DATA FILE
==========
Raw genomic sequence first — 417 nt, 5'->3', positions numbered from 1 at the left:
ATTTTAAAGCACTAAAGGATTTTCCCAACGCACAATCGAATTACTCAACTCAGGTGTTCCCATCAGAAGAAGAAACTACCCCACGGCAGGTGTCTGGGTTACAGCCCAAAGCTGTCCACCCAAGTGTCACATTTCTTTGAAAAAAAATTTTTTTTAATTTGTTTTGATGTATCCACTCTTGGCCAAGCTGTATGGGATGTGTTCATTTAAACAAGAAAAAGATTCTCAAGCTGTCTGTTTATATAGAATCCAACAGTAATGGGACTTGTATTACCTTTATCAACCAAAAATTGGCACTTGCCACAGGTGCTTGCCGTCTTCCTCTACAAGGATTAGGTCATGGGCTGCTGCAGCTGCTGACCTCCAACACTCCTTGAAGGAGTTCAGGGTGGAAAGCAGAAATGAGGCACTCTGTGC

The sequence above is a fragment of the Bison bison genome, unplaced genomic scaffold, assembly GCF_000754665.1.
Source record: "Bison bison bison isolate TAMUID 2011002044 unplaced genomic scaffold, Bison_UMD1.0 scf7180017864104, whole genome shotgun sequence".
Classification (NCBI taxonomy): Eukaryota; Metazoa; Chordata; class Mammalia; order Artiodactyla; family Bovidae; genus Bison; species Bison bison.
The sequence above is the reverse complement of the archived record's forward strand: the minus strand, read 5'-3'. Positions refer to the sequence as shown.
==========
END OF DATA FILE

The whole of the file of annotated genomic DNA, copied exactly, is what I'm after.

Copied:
Raw genomic sequence first — 417 nt, 5'->3', positions numbered from 1 at the left:
ATTTTAAAGCACTAAAGGATTTTCCCAACGCACAATCGAATTACTCAACTCAGGTGTTCCCATCAGAAGAAGAAACTACCCCACGGCAGGTGTCTGGGTTACAGCCCAAAGCTGTCCACCCAAGTGTCACATTTCTTTGAAAAAAAATTTTTTTTAATTTGTTTTGATGTATCCACTCTTGGCCAAGCTGTATGGGATGTGTTCATTTAAACAAGAAAAAGATTCTCAAGCTGTCTGTTTATATAGAATCCAACAGTAATGGGACTTGTATTACCTTTATCAACCAAAAATTGGCACTTGCCACAGGTGCTTGCCGTCTTCCTCTACAAGGATTAGGTCATGGGCTGCTGCAGCTGCTGACCTCCAACACTCCTTGAAGGAGTTCAGGGTGGAAAGCAGAAATGAGGCACTCTGTGC

The sequence above is a fragment of the Bison bison genome, unplaced genomic scaffold, assembly GCF_000754665.1.
Source record: "Bison bison bison isolate TAMUID 2011002044 unplaced genomic scaffold, Bison_UMD1.0 scf7180017864104, whole genome shotgun sequence".
Classification (NCBI taxonomy): Eukaryota; Metazoa; Chordata; class Mammalia; order Artiodactyla; family Bovidae; genus Bison; species Bison bison.
The sequence above is the reverse complement of the archived record's forward strand: the minus strand, read 5'-3'. Positions refer to the sequence as shown.